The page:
The Bodily Resurrection

Christian religions place a lot of emphasis on the bodily resurrection of Jesus Christ. Why is that?

The Guide: One aspect of this is the misconception that stems from the inherent fear of physical death. People want to believe in a physical continuation of life. Therefore, they need to interpret Jesus Christ’s reappearance as a physical resurrection.

The other aspect has a much deeper and wider significance. This symbolism is explained extensively in lecture Lecture #82 The Conquest of Duality Symbolized in the Life and Death of Jesus. It contains the deepest wisdom and truth, but in symbolic form. Jesus Christ’s resurrection teaches symbolically that if you do not flee from your fear of death, suffering and the unknown, but go through it, you will truly have life in its deepest sense, while you are still in the body.

Pure, unadulterated life can be had only if death is met squarely. In using the word “pure,” I do not suggest what is generally understood by purity: an insipid state that rejects the body. The body is part of the spirit, and the spirit part of the body. Both form one whole. That is why Jesus Christ appeared as a human body, to show that the body is not to be rejected or denied. If you accept death, you will be resurrected in life – in the body – by the flowing life force, which will truly make you experience pleasure and joy on all levels of your being, including the physical level.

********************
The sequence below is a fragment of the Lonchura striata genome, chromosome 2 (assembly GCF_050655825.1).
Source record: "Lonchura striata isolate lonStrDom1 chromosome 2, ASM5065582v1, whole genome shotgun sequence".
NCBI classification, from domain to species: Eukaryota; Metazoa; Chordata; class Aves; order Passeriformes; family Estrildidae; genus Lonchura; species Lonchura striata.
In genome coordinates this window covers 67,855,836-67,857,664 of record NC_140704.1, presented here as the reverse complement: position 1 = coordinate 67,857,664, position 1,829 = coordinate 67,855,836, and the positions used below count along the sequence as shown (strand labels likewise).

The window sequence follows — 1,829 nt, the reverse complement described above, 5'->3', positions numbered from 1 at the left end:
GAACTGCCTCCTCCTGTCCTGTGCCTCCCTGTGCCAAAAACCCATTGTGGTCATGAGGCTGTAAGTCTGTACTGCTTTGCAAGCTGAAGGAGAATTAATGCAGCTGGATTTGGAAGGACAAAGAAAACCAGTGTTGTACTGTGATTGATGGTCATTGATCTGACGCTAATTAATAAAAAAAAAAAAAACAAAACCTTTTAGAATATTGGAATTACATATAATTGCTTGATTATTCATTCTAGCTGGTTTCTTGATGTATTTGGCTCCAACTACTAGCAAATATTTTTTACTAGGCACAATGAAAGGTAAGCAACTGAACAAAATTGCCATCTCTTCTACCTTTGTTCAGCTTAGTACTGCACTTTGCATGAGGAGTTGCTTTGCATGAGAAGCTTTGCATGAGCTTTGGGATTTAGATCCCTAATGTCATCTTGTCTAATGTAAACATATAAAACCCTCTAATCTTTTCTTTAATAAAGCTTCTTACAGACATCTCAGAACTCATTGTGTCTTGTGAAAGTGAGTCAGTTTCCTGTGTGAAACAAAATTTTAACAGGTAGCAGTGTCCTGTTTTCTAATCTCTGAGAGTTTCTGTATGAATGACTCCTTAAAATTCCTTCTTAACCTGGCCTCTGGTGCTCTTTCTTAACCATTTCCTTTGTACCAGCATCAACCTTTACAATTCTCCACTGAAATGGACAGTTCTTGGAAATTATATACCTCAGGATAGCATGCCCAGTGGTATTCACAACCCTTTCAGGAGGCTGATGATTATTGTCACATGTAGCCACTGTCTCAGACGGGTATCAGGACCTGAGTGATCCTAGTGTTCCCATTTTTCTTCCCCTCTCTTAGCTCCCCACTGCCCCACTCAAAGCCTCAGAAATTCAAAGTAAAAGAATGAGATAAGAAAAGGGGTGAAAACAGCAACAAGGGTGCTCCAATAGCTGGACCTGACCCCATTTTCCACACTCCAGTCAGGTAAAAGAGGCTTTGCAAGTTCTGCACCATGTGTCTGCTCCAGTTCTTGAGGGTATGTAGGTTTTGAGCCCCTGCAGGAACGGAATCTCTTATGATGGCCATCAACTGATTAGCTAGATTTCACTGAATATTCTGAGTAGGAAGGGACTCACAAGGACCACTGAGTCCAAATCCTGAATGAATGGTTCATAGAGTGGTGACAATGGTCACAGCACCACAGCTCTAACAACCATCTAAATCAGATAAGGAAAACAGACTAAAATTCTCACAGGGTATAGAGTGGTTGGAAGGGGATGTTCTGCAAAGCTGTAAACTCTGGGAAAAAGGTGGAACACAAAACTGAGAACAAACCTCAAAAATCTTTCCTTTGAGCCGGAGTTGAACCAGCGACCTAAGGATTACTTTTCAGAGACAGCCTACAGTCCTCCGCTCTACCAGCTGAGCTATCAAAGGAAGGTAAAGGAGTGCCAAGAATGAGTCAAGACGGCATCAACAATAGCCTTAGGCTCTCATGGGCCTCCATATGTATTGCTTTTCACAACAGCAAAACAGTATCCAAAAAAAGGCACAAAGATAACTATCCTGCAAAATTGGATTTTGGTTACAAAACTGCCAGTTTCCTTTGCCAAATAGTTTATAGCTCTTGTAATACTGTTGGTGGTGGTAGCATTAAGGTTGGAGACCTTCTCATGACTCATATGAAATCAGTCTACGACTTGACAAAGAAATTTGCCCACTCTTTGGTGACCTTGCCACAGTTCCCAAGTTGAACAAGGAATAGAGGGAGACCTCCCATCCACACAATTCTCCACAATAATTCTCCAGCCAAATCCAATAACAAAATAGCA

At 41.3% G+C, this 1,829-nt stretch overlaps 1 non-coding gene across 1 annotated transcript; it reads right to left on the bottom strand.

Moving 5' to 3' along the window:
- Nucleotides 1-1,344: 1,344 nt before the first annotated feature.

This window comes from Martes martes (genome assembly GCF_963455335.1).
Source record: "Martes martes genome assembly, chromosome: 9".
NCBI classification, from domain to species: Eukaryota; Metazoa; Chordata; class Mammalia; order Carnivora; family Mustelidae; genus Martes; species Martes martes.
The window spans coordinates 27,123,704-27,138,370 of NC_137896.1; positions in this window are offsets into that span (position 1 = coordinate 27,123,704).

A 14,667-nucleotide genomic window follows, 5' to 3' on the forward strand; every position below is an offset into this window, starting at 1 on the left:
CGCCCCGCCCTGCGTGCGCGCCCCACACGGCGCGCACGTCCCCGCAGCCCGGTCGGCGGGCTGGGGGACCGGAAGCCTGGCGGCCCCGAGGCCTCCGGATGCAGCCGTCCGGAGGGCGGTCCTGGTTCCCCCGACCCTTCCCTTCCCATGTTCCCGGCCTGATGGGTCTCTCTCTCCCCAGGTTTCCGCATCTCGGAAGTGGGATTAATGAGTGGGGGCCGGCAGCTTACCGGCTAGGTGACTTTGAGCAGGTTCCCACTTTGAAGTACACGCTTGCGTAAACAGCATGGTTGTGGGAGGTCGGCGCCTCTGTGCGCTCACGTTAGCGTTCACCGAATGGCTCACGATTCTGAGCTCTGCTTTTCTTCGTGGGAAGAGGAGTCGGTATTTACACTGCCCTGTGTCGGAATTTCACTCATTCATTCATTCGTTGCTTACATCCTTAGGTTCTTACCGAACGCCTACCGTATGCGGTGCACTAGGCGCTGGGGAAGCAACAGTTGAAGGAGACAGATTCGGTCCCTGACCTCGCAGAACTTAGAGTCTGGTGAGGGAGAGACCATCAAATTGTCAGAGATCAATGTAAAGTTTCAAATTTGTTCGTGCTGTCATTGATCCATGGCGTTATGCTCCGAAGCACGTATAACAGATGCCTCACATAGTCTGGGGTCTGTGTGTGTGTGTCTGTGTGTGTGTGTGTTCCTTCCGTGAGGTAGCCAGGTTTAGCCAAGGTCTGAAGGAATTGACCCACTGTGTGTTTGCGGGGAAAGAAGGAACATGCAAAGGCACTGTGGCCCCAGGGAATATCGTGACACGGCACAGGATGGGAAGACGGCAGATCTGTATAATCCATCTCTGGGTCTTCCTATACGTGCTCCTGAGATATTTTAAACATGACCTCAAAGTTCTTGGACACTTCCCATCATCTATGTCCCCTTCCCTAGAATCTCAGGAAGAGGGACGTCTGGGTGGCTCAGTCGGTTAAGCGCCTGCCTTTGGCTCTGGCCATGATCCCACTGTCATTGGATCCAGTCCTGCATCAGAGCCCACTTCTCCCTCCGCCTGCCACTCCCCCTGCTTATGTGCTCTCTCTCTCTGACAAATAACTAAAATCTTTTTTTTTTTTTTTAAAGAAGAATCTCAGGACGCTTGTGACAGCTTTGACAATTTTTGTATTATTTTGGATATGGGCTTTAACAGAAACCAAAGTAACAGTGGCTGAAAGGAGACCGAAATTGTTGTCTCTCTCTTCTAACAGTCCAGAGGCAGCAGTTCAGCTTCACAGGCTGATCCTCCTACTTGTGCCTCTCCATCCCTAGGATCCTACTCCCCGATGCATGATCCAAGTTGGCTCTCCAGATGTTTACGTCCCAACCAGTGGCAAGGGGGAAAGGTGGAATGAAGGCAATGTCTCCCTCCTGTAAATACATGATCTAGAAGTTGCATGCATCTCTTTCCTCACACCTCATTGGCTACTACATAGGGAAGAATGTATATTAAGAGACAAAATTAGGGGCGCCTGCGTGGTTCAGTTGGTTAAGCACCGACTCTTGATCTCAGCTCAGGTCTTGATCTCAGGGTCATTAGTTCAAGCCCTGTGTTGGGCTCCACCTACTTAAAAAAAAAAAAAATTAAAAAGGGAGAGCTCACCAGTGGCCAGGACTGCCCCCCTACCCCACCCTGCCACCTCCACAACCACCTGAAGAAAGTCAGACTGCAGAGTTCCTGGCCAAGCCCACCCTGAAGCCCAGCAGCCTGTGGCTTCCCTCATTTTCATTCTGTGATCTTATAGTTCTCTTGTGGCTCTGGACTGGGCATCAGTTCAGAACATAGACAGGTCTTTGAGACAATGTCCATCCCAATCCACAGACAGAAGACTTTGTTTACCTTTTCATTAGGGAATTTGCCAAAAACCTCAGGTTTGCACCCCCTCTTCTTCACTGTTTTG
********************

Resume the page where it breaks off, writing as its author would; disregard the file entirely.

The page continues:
When Jesus appeared to his disciples, a phenomenon occurred that has always been known and will continue to be known, if certain circumstances prevail. It is called a materialization of spirit substance. It is a condensation of spirit matter, as all physical life is. But the fact that this happened contains a deep philosophical and psychological meaning, which is generally ignored.

The meaning is that if you meet both life and death, you cannot die. You will then live in the true sense of the word. Therefore, what the disciples saw was real, although most of them did not understand the meaning and purpose of the event, even though Jesus tried to explain it to them, as he had often done before. There were a few who understood, but not all of them. Those who did not, took it simply as a phenomenon, which in itself was not unique.

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